Awareness and use of community walking trails
ABSTRACT Community trail development is an emerging strategy to increase physical activity (PA) among community residents. The purpose of this study was to assess awareness and use of trails and compare perceptions to objective data.
A telephone survey was administered to a stratified sample of adults (N = 1,112) in a southeastern county in the United States. Respondents' home addresses and the locations of trails were entered into a GIS database. A kappa statistic was used to measure agreement between awareness and presence of trails. Differences in reported trail use patterns by sex, race, education, and PA levels were evaluated.
There was no agreement between the awareness and presence of trails (kappa = 0.07). Fifty-six percent of the respondents reported having trails; however, only 33% reported using the trails. Of the trail users, 42% reported being regularly active in moderate-to-vigorous PA (30+ min/day for 5+ days/week), and 51% reported being less active (P < 0.003). Among walkers (> or =30 min/day for > or =5 days/week), 49% of regular walkers and 35% of irregular walkers (< walkers) reported using the trails (P < 0.04).
Awareness of existing trails in this community and levels of use were low. Marketing programs should promote awareness and use of trails among older adults and irregularly active adults.
- SourceAvailable from: Klaus Gebel
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- "This was the case for a composite measure of walkability, and for the sub-domains of dwelling density, street connectivity, land use mix, and retail density (Gebel et al., 2009). It has been suggested that strategies to improve perceptions of the relevant environmental attributes particularly among those who live in objectively determined high walkable neighborhoods may have the potential to increase physical activity levels (Reed et al., 2004; Gebel et al., 2009) and improve other health outcomes (Parra et al., 2010). No study has examined whether mismatch between perceived and objectively determined walkability influences change in walking and weight. "
ABSTRACT: We examined prospectively whether persons who perceive their objectively measured high walkable environment as low walkable decrease their walking more and gain more weight than those with matched perceptions. Walkability was measured objectively using GIS. Corresponding perceptions were collected using the Neighborhood Environment Walkability Scale from 1027 urban Australian adults. Objective and perceived measures were dichotomized and categories of match and mismatch were created. Overall, walking levels decreased and BMI increased significantly over the four year follow-up period. Those who perceived high walkability, dwelling density or land use mix as low decreased their walking for transport significantly more than those with matched perceptions. Those who perceived high walkability, land use mix or retail density as low increased their BMI significantly more than those with concordant perceptions. These prospective findings corroborate recommendations from previous cross-sectional studies. Interventions to improve negative perceptions of walkability among those living in high walkable areas may be a relevant public health intervention to increase physical activity and support weight maintenance.Health & Place 12/2010; 17(2):519-24. DOI:10.1016/j.healthplace.2010.12.008 · 2.44 Impact Factor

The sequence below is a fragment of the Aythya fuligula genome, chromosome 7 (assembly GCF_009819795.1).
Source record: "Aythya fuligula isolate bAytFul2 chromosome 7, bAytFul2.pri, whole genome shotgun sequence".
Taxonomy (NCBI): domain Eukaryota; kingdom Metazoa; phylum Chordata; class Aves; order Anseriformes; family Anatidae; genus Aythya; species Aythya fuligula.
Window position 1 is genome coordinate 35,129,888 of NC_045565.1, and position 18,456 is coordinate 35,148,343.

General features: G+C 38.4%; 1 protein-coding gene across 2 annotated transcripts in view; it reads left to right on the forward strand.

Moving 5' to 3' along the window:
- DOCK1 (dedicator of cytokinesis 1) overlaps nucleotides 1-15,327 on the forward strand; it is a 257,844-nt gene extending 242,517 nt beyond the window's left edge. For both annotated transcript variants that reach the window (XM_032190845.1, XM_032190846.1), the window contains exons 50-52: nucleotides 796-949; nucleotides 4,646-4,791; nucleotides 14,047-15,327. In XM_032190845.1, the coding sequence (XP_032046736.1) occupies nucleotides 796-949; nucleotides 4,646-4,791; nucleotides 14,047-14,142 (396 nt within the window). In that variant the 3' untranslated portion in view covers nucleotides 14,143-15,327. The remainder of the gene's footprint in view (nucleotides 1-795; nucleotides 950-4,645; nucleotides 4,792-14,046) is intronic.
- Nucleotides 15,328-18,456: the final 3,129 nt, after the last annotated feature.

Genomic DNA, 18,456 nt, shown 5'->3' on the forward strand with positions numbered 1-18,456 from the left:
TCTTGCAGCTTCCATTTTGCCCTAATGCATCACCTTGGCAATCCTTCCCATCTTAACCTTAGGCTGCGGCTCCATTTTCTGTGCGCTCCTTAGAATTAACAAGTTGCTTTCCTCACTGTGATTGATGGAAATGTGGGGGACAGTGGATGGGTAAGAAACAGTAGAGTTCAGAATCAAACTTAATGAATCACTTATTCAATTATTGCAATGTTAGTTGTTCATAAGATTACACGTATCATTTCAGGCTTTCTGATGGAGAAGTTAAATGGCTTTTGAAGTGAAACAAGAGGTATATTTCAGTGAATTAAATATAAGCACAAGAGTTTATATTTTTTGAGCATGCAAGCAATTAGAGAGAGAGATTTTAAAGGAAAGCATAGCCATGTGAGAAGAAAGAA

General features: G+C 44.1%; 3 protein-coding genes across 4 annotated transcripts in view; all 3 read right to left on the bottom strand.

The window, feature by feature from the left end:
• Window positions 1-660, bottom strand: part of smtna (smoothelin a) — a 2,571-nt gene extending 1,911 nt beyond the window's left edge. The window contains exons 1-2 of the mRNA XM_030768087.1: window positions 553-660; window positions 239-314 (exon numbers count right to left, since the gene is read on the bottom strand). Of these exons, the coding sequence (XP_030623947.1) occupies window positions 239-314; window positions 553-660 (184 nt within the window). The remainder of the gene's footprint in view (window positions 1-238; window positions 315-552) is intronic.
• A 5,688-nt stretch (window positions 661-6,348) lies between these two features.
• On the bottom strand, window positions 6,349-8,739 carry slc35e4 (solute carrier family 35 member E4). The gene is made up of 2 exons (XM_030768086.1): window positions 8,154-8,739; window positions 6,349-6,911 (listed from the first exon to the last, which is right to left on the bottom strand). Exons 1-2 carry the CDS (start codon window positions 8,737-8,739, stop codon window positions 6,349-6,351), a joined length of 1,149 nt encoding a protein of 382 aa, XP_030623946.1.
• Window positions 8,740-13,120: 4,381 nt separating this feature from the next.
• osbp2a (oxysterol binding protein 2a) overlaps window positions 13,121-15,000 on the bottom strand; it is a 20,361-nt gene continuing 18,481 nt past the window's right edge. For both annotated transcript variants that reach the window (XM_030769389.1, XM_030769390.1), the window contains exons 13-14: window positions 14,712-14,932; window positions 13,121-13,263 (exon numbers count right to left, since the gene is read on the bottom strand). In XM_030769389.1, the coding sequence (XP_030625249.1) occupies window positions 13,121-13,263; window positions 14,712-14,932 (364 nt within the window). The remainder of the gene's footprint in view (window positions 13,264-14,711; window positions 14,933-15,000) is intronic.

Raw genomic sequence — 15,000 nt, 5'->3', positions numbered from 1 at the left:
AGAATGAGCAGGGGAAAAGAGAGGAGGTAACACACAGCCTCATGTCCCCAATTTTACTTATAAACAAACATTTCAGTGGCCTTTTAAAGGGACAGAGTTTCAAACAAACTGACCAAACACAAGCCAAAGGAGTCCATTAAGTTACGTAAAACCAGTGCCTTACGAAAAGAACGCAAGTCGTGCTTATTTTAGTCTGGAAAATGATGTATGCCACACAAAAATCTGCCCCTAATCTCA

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ABSTRACT: Recently a collaborative project between a university, a provincial statistical agency, and a non-profit service organization worked to identify built environment indicators for local action and planning around community health. The research involved developing appropriate built environment indicators for active recreation and transportation, and testing them for community usefulness and data availability in several communities in Nova Scotia, Canada. The indicators will be added to an online community database managed by the provincial government. By making province-wide indicator data easily and publicly available, governments have the potential to facilitate local initiatives to improve community health and well-being. This paper describes a process of identifying indicators that would let communities identify whether their built environment promotes active recreation and active transportation.